Haiti's electoral council said Thursday that it will recount the ballots in the country's disputed presidential election, according to the Associated Press. The U.S. Embassy has said the preliminary results appeared to conflict with observers who monitored the initial count. Read more

Martelly launches legal challenge to disputed election results

PORT-AU-PRINCE, Haiti (AP) — A popular singer vowed to legally challenge election results that narrowly ousted him from Haiti's presidential race, while his supporters barricaded streets and set fires in violence that threatened the fragile stability that followed a devastating Jan. 12 earthquake.

Michel ``Sweet Micky'' Martelly urged his backers on Wednesday to nonviolently protest results from Nov. 28 presidential elections that demonstrators say were rigged. His campaign manager later said they would formally challenge the tallies released late Tuesday to Haiti's Provisional Electoral Council. Read more

Furious protests greet election results

Flawed elections lead to political upheaval

PORT-AU-PRINCE, Haiti (AP) _ Haitians entered election day hoping for the best. Within hours, ballot boxes were ripped to pieces, protesters were on the streets and nearly every presidential hopeful was united against the government.

Add it to Haiti's list: Already reeling from a catastrophic earthquake, one of the world's poorest economies, storms, a deadly cholera epidemic and unrest over U.N. peacekeepers, the Caribbean nation could now be on the edge of full-on political turmoil.

The chaos in Sunday's voting united most of the top presidential candidates against the president's heir apparent - Jude Celestin, head of the state-run construction company and beneficiary of a well-financed campaign. Read more

Election in Haiti beset by cholera, confusion

Election 2010: A Haitian voter defends her right to vote to MINUSTAH. Photo by Mark SnyderElection 2010: A Haitian voter defends her right to vote to MINUSTAH. Photo by Mark Snyder

PORT-AU-PRINCE, Haiti (AP) _ The ballot is as crowded as the earthquake-ravaged capital itself, and a collapsed presidential palace is the prize. The voter rolls are filled with the dead, and living citizens are still struggling to figure out if and where they can vote while worrying about political violence and a spreading cholera epidemic.

It's Election Sunday in post-quake Haiti.

Some polls began opening in major cities nearly 50 minutes after the 6 a.m. scheduled time. Only 20 people were waiting when a central voting station opened in Cap-Haitien, a slow start in a largely rural country where people tend to be early risers. Read more

Thousands of Immigrants on track to lose health care

Nearly 23,000 Massachusetts residents – legal immigrants who have been in the country for fewer than five years – are scheduled to lose their health insurance before the New Year, and lawmakers are keeping silent about whether they’ll intervene.

House Speaker Robert DeLeo has declined repeated requests for comment on the matter, and Sen. Richard Moore, co-chair of the Health Care Financing Committee, also declined comment Tuesday. Read more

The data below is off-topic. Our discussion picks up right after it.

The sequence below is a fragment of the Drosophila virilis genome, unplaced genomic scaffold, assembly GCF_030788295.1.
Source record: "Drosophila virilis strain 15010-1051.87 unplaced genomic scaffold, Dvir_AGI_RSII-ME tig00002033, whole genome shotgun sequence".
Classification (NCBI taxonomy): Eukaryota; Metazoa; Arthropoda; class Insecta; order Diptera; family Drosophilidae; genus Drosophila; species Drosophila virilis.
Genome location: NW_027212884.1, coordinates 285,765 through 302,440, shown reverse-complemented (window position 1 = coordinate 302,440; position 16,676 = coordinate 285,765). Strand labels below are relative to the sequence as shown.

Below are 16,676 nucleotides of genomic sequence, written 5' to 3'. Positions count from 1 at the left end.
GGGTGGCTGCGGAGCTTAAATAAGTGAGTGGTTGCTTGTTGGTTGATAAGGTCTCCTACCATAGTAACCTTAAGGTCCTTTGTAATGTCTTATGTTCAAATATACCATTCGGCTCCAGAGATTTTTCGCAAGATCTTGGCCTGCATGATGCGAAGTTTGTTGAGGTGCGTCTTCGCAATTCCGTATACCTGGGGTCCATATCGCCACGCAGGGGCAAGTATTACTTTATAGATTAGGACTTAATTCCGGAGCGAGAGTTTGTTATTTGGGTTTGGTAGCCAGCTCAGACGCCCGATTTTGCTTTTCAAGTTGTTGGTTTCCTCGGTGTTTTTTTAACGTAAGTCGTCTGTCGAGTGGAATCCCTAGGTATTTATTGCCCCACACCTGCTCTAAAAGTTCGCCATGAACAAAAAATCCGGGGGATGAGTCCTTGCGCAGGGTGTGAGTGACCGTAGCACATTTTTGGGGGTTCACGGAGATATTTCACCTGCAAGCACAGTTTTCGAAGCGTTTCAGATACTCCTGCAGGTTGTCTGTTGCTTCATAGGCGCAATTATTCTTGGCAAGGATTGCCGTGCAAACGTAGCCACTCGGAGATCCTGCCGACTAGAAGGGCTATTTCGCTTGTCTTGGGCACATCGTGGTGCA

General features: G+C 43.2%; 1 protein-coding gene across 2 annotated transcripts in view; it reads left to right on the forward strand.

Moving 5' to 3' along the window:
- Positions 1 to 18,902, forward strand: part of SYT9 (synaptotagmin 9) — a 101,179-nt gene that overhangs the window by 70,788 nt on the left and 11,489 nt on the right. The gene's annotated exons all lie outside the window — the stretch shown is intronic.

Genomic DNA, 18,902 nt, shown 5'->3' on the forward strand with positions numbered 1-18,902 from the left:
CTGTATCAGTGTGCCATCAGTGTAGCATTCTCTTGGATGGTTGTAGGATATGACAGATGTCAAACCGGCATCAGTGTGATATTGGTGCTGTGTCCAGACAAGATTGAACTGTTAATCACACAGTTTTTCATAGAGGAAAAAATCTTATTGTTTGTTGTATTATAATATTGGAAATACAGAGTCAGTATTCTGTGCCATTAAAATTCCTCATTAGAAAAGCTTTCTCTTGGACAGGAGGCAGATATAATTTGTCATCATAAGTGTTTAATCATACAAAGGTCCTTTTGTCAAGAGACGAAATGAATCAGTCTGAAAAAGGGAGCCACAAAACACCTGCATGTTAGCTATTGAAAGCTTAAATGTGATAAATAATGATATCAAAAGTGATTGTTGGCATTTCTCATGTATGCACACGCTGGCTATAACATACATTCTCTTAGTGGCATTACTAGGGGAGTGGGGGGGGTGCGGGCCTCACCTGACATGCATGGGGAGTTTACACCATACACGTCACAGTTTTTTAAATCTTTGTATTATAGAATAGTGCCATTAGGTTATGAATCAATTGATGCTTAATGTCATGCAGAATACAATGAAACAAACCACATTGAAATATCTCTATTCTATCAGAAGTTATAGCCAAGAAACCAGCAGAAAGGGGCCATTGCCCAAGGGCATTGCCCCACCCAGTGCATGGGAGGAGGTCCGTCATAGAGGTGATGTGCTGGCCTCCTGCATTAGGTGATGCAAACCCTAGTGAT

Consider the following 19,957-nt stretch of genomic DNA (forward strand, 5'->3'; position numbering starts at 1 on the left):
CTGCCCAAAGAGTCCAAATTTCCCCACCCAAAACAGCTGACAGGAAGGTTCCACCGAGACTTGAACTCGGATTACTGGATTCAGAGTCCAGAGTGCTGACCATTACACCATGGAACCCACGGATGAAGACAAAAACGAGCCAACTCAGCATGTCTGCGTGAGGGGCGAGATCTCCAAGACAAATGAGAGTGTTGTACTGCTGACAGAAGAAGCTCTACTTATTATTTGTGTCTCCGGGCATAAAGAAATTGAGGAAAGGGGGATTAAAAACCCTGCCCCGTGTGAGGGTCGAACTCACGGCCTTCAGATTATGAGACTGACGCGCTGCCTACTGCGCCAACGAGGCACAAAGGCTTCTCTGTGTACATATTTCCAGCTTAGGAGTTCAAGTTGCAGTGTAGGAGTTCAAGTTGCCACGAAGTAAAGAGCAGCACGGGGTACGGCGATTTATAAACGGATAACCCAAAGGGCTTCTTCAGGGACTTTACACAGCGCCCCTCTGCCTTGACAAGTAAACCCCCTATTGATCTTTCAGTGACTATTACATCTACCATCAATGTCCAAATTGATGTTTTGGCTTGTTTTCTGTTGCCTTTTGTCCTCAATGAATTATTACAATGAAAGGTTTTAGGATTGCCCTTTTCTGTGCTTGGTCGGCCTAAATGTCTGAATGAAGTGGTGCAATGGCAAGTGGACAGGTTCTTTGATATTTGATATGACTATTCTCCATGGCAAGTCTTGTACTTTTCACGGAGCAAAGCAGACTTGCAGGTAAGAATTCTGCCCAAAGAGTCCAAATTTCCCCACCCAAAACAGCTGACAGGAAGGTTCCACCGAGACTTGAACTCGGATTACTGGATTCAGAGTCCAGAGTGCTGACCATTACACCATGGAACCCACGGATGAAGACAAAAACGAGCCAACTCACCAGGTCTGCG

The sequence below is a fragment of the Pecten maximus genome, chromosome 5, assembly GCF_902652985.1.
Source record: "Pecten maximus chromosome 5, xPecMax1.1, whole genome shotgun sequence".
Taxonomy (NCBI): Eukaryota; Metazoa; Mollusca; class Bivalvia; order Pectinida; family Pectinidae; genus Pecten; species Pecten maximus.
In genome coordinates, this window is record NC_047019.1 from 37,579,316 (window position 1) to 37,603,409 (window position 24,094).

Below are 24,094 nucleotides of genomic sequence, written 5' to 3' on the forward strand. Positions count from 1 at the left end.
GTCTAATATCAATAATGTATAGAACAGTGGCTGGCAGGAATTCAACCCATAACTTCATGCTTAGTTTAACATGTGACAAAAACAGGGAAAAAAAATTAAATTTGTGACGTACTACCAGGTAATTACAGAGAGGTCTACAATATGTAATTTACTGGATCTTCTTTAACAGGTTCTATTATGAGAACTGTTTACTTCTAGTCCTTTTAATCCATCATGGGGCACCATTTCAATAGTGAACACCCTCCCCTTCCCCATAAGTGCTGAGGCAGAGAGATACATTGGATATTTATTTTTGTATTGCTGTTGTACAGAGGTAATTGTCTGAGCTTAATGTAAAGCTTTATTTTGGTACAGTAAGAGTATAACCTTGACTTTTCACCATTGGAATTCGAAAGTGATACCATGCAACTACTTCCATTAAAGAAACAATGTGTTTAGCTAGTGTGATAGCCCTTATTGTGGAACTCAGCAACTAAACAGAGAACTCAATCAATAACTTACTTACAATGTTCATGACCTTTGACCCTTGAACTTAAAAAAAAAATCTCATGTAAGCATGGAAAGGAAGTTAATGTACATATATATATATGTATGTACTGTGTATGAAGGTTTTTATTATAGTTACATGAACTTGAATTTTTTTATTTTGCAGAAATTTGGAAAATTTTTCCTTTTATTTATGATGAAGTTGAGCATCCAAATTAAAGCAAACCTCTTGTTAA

US officials discuss latest response to Cholera outbreak

The White House today issued a transcript of an on-the-record briefing held by officials at the US State Department to offer the latest information about the ongoing cholera epidemic in Haiti that has — so far— killed more than 1,100 people. Read more

Voices of Haiti: Foreign Aid and Cholera

Cholera Prevention: A sound-truck spreads the word about dangers of cholera earlier this month. Image courtesy of Let Haiti LiveCholera Prevention: A sound-truck spreads the word about dangers of cholera earlier this month. Image courtesy of Let Haiti Live(Port-au-Prince)— No one was surprised to hear that Haiti is confronting an epidemic of cholera, because to date, neither the government nor the non-governmental organizations (NGOs) have been successfully executing programs to help the population in Haiti. The cholera epidemic is a clear sign of failure and evidence of the way the United Nations system and NGOs function – or rather don’t function.

It was already well known that the Government of Haiti lacks adequate resources and has more interest in holding elections than in the lives of the people, but now we are beginning to see the stark contradiction between the mission statements of the international humanitarian community and their actions. Read more

Manigat campaigns in Boston in bid for Haiti’s presidency

On Saturday, October 23rd, Mirlande Manigat visited Boston as part of a tour of the Haitian Diaspora. The Haitian presidential candidate spoke for over an hour and answered several questions from a crowded room of 200 at Centre Belleville in Dorchester. Manigat turned 70 on November 3rd, holds a doctorate from the Sorbonne in France and is the co-founder of political party: RDNP (Rassemblement Des Democrates Nationaux Progressistes). She is currently a professor at Quisqueya University in Haiti.
One of the first questions she answered was why she is running to become the next president of Haiti. Read more